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are being so explicit about saying danger comes from russia. not to sound facetious but if they were cutting our tables, couldn't we cut fa res ? cutting our tables, couldn't we cut fares? there is a lot of information that flows over those cables. if we think about what they were prepared to do with the internet during the elections, maybe it is something. it might be that we're giving the russians an idea because... do we know they are planning this?” russians an idea because... do we know they are planning this? i don't think we would be likely to know sitting here this evening. i think i would be prepared to take the advice of the air chief marshall on this one. thank you for sharing your thoughts with us. good to see you both. that is it from the papers, you can see the front pages online on our bbc news website. therefore you seven days a week. if you happened to miss our programme, you
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can watch it later on iplayer. thank you jo—anne nadler and david akinsa nya. goodbye. evening, winter may well have reached its grip a little across the country. —— released. it wasn't the case across the highlands. temperatures barely crawled above freezing and there are still temperatures barely climbed above freezing and there's still 15 and there's still 15 still centimetres of lying snow. plenty of frequent snow showers as well through the course of the day, driven in by this north—westerly wind. further south, it was milder, temperatures sitting at around eight or 9 degrees, but the winds, gales at times, brought some pretty rough seas. now, the winds will start to fall light as we go through the night. we've still got some showers to move their way down from the north—west and as they do so, skies will clear and we could see some icy stretches first thing across northern england and scotland.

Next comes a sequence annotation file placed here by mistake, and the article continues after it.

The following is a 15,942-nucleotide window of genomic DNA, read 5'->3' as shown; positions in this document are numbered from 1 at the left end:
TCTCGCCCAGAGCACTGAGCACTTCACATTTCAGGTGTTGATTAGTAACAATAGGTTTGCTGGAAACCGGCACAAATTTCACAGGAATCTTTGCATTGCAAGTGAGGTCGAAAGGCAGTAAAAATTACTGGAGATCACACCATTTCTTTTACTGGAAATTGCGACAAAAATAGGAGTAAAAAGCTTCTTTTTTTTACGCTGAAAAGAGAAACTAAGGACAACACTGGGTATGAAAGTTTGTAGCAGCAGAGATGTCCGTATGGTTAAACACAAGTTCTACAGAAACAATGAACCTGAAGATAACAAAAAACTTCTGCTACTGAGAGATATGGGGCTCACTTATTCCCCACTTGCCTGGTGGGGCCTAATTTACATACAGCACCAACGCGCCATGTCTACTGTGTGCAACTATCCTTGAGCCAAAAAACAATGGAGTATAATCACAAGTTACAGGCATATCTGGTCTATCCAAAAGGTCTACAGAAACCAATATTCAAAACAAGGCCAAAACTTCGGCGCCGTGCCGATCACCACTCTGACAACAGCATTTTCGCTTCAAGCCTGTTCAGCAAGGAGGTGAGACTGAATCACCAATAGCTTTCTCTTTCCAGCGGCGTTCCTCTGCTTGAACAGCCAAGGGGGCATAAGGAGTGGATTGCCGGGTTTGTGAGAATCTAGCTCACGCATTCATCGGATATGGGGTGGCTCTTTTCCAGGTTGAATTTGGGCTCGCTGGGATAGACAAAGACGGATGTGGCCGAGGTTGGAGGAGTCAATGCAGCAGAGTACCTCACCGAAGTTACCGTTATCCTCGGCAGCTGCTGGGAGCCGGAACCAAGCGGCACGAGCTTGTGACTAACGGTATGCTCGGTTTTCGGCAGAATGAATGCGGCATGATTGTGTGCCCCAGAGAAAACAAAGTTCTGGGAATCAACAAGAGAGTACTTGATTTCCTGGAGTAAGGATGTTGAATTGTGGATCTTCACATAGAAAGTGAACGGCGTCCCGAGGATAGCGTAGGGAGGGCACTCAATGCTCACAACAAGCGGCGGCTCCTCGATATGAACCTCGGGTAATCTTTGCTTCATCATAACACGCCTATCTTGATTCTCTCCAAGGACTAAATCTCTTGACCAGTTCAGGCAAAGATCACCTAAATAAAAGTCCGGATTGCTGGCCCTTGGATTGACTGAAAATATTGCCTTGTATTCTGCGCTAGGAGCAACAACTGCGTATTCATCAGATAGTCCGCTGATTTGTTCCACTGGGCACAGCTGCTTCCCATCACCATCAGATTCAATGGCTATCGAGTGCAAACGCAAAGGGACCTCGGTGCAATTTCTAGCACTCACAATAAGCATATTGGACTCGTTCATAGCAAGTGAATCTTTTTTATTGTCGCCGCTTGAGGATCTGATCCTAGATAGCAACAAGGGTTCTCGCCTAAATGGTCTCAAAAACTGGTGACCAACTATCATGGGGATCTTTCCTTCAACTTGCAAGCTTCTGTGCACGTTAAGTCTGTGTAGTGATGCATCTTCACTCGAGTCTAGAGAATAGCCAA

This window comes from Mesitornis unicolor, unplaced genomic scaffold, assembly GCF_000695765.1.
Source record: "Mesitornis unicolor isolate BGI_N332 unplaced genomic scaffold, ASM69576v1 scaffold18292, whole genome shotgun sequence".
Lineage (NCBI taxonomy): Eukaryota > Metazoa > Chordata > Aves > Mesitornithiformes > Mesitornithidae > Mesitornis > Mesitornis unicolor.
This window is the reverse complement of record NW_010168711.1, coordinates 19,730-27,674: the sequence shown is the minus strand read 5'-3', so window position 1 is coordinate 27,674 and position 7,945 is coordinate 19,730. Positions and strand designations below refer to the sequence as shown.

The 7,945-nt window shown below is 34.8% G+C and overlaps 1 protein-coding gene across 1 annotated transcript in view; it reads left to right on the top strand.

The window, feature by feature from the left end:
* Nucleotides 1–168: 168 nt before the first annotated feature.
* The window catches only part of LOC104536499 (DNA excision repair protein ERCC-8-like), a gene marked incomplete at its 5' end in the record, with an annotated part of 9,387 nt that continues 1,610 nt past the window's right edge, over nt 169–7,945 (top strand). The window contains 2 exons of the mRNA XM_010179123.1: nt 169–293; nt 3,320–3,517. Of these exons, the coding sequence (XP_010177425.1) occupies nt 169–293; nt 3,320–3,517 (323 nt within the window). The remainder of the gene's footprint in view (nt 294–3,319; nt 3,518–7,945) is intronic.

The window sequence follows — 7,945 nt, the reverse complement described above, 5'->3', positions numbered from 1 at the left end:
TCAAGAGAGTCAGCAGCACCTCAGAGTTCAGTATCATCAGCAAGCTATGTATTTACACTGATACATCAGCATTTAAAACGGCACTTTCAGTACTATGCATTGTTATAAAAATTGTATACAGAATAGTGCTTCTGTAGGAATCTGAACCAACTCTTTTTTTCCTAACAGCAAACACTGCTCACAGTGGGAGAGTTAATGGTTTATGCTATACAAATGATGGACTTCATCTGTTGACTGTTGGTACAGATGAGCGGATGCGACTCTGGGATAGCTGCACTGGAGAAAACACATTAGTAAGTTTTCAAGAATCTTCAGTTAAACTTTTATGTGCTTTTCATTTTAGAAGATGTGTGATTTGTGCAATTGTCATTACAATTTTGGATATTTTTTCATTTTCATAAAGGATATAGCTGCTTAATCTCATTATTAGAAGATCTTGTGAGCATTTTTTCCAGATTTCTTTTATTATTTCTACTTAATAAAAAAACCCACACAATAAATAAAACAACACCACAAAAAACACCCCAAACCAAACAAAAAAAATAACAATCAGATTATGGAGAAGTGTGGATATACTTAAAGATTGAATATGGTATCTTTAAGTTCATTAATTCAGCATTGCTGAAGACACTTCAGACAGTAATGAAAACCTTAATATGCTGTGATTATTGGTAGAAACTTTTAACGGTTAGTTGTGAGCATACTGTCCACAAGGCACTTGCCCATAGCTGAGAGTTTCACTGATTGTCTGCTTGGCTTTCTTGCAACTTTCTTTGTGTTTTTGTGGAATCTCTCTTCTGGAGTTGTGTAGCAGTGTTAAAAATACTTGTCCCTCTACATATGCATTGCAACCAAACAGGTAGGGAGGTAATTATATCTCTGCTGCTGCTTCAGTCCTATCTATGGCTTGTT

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here, temperatures perhaps sitting at around freezing. further south and west will see four or 5 degrees, but still some showers first thing in the morning. so we start of friday morning on a slightly quieter note in scotland. there will be fewer showers around and perhaps showers chiefly along the east coast, due to a subtle change in wind direction. though showers will be driven in along the north sea coast across parts of eastern england. further west will see one or two showers running down through west wales and south—west england as well. but, generally speaking, there'll be fewer showers further inland, one or two across the south—eastern corner and as we go through the day, that northerly wind will drive in the showers across the east coast and maybe one or two through the west coast but sandwiched in between the two it will be drier. there'll be some sunshine around but still, not feeling particularly warm out there. temperatures peaking at around three to 7 degrees. now those clear skies, those lighter winds are going to allow those temperatures to fall away on friday night. a widespread frost develops down through the spine of the country in particular. so a cold start to our saturday morning, but things will start to change as we go into the weekend.
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we lose the cool air. the wind changes yet again and the south—westerly will drive in milder, moist air with some rain expected for the second half of the weekend. so it certainly looks as though it could be a cold and frosty start for many. the exception, northern ireland, wales, south—west england. here, some cloud and a few scattered showers. where we've got that frost, we'll keep some sunshine but temperatures will struggle by day, two or three degrees at the very best. here comes that milder flow and here comes the rain unfortunately into northern ireland and north—west scotland, but it will be milder. double digits in the west. this is bbc news, i'm ben brown. the headlines at 11:00pm: a national memorial service is held six months to the day after the fire at grenfell tower. as theresa may meets other eu leaders in brussels, she insists brexit is on track. in one of the biggest
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media deals for years, disney buys most of rupert murdoch's business for £40 billion. and on newsnight, a report from the primary school in the shadow of the macro “— primary school in the shadow of the macro —— grenfell tower. how other staff and students coping with